Buhari Has Driven Corruption Under The Table – Lai Mohammed

Alhaji Lai Mohammed, Minister of Information and Culture, in this interview with TEMIDAYO AKINSUYI,
speaks on some of the gains recorded by the Muhammadu Buhari administration in critical areas such as war against corruption, reducing cost of governance, border closure and other critical issues. Excerpts:

Recently, there have been concerns in certain circles about the country’s growing debt, both domestic and external. How will you react to this?

I believe it is important to cor­rect some misrepresentations so that Nigerians can be better informed. One, the public debt stock is actually a cumulative fig­ure of borrowings by successive governments over many years. It is therefore not appropriate to attribute the public debt stock to one administration. Two, Ni­geria’s total public debt stock in 2015 was $63.80 billion, compris­ing $10.31 billion of external debt and $53.49 billion domestic debt. By June 2019, the total debt stock was $83.883 billion, made up of $27.163 billion of external debt and $56.720 billion domestic debt.It is therefore not correct to say that Nigeria’s external debt alone is $81.274 billion.

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Three, there is yet no cause for alarm. This is because Nigeria has a debt ceiling of 25% in the total public debt stock to Gross Domestic Product (Debt/GDP), which it has operated within. The ratio for Dec. 31 2018 and June 30 2019 were 19.09% and 18.99% re­spectively.

Four, the debt service to rev­enue ratio has however been higher than desirable, hence the push by the government to diver­sify the economy and increase oil and non-oil revenues significant­ly. The government is also widen­ing the tax base to capture more tax-paying citizens.

Five, in the face of massive in­frastructural decay, no responsi­ble government will sit by and do nothing. This administration’s borrowing, therefore, is aimed at revamping our infrastruc­ture, including roads, bridges, railways, waterways and power, to help unleash the potential of the nation’s economy. The loans for the educational sector will contribute to the development of our human capital while the loans for the agricultural sector will help the move to diversify the economy.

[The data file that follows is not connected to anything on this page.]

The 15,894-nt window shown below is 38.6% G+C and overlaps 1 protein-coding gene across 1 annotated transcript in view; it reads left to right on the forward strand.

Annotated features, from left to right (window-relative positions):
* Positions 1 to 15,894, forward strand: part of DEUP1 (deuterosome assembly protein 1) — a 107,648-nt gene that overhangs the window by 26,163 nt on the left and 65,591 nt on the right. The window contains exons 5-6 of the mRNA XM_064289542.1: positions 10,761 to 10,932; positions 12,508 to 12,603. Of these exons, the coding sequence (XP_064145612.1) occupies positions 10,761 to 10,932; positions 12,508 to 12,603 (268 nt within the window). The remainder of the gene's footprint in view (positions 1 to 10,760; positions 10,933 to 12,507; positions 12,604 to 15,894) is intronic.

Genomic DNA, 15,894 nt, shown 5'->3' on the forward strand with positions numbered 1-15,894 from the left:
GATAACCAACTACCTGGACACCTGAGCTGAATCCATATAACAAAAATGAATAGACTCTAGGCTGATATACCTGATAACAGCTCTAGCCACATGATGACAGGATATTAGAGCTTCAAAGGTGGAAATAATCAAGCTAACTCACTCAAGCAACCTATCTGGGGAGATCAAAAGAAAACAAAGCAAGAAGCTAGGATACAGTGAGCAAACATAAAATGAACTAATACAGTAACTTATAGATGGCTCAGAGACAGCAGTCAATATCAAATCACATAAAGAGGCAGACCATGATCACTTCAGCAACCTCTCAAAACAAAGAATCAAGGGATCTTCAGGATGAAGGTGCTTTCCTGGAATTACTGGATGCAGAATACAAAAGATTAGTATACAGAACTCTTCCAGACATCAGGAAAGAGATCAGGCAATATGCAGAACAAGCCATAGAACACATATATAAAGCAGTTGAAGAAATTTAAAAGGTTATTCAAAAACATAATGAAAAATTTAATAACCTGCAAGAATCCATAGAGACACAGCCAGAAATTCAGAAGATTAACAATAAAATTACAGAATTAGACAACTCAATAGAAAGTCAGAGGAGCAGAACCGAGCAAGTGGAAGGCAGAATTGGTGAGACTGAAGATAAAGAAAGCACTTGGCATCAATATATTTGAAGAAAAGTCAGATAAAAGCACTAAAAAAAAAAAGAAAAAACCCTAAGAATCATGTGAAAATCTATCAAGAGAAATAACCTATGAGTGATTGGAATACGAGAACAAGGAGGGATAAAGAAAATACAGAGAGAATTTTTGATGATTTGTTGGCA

In the monetary sector, capi­tal importation comprises mainly foreign direct investment, portfo­lio investment and other invest­ment flowing into the country. As at the third quarter of 2019, total capital importation had reached nearly 20 billion US dollars, which was 34% higher than the 15 billion US dollars recorded for the first three quarters of 2018.

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Can you give us a breakdown of some high profile convictions that happened under this government?

Between January and Octo­ber 2019 alone, that’s a period of 10 months, the Economic and Financial Crimes Commission (EFCC) secured 890 convictions. This is the highest anywhere in the world. Recall that in 2015, 2016, 2017 and 2018, the EFCC was only able to secure 103, 189, 190 and 202 convictions respec­tively. The high rate of convic­tions in 2019 is in addition to the billions of naira in looted funds that have been recovered by the EFCC. For its part, the ICPC has launched a novel project of tracking the huge resources al­located to constituency projects over the years.

The Commission has started with the education and health sectors and, already, many contractors who abandoned their projects are returning to site. The Commission has also launched the WAHALA DEY app, which is a one-stop shop for daily information from the ICPC, and for Nigerians to report acts of corruption.

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This is not the first time Nige­ria is fighting the canker-worm of corruption, but it is the first time that the fight is being backed by a strong political will, with a President renowned for his honour, dignity and incor­ruptibility personally leading the fight. And that is making all the difference. I have also said that while the war against cor­ruption is still a war in progress, it is also fair to say that corrup­tion has now been driven under the table, and that the corrupt ones can no longer flaunt the proceeds of their corruption the way they used to do in the past. That is a major step forward. Af­ter all, every successful battle is a step towards winning a war.

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